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FASB Reaffirms Proposed Concepts for Definition of a Liability

Denise Lugo  Editor, Accounting and Compliance Alert

· 5 minute read

Denise Lugo  Editor, Accounting and Compliance Alert

· 5 minute read

The FASB on June 2, 2021, reaffirmed much of a proposal on the conceptual definition of a liability, eliminating words that could confuse a chapter for elements of financial statements.

The board in 2020 issued Proposed FASB Concepts Statement No. 8, Conceptual Framework for Financial Reporting —Chapter 4, Elements of Financial Statements, to include defining a liability as “a present obligation of an entity to transfer an economic benefit,” characterized as “a present obligation” which “requires an entity to transfer or otherwise provide economic benefits to others.”

Board members affirmed that as proposed the words “probable,” “future,” and the term “past transactions or events” should not be included in the definition of a liability, maintaining consistency with the proposed definition of an asset.

“We had this discussion a couple of weeks ago when we talked about assets basically we’re creating a mirror image, not necessarily symmetrical accounting but a mirror image,” FASB member Harold Schroeder said. “And I think it would be very difficult to make this operational if we were not to eliminate these terms here when we did in the previous discussion,” he said.

The board also reaffirmed that “an obligation that requires an entity to transfer or otherwise provide economic benefits to others should meet the definition of a liability,” and not to add illustrative examples related to “distinguishing between liabilities and equity,” among other items.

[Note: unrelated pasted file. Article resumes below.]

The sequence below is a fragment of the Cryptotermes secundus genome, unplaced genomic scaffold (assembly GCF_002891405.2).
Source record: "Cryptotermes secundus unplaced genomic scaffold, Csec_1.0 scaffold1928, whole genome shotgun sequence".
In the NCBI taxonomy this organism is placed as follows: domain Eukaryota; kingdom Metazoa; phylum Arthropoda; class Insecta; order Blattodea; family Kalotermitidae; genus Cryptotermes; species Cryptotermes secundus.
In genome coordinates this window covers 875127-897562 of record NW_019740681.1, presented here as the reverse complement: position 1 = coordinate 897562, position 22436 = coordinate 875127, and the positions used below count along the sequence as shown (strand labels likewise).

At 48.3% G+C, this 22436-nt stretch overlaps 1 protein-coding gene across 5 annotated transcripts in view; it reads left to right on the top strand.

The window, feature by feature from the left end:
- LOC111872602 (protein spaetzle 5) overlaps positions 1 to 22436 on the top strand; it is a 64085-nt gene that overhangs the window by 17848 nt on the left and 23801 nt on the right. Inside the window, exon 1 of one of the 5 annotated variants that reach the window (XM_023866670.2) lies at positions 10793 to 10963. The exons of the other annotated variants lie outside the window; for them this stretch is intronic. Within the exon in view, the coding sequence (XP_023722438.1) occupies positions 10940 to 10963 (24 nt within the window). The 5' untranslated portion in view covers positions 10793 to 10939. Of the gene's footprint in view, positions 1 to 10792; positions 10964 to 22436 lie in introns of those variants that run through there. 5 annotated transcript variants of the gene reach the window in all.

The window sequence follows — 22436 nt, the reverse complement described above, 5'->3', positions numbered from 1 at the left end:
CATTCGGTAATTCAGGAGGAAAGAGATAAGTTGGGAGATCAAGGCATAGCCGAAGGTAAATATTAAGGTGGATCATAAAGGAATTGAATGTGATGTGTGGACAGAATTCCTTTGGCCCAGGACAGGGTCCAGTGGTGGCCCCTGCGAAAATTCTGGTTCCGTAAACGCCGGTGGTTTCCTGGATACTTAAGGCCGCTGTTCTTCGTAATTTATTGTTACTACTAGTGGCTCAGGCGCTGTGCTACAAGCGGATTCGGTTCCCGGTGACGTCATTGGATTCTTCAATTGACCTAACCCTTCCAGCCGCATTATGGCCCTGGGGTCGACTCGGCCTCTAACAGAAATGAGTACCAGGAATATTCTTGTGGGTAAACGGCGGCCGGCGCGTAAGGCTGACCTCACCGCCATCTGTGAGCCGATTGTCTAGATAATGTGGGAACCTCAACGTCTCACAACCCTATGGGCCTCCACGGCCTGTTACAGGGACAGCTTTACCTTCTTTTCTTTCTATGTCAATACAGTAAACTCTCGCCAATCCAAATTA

Much of the discussion surrounded wording, with a goal of ensuring that the new concepts chapter 4 is clearly written, does not included redundancies and would be useful to this and future boards.

A reoccurring theme is that companies might have misunderstood the proposal and therefore suggested changes that were not appropriate for an internal guide. Many comment letters, for example, suggested changes that were relevant to actual accounting standards, the discussions indicated.

The conceptual framework is an internal guide the board uses to develop and amend U.S. GAAP. It is not GAAP.

Discussions also continued about the conceptual definition of an asset, to determine whether to remove the term “control” from the asset definition. The board voted 5 to 2 to remove the word “control” from the asset definition, believing the term would be redundant and could potentially be misapplied.

FASB Vice Chair James Kroeker and board member Christine Botosan were the two dissents.

Botosan said the term “control” is important enough that it should be included in the definition of an asset, stating “the feedback that we heard overwhelmingly also supported included that term in the definition.” Kroeker said “control is an important element of having an asset” and removing the word could pose issues for the guide later on.

The board will continue discussions mid-July, including on other miscellaneous issues.


This article originally appeared in the June 3, 2021 edition of Accounting & Compliance Alert, available on Checkpoint.

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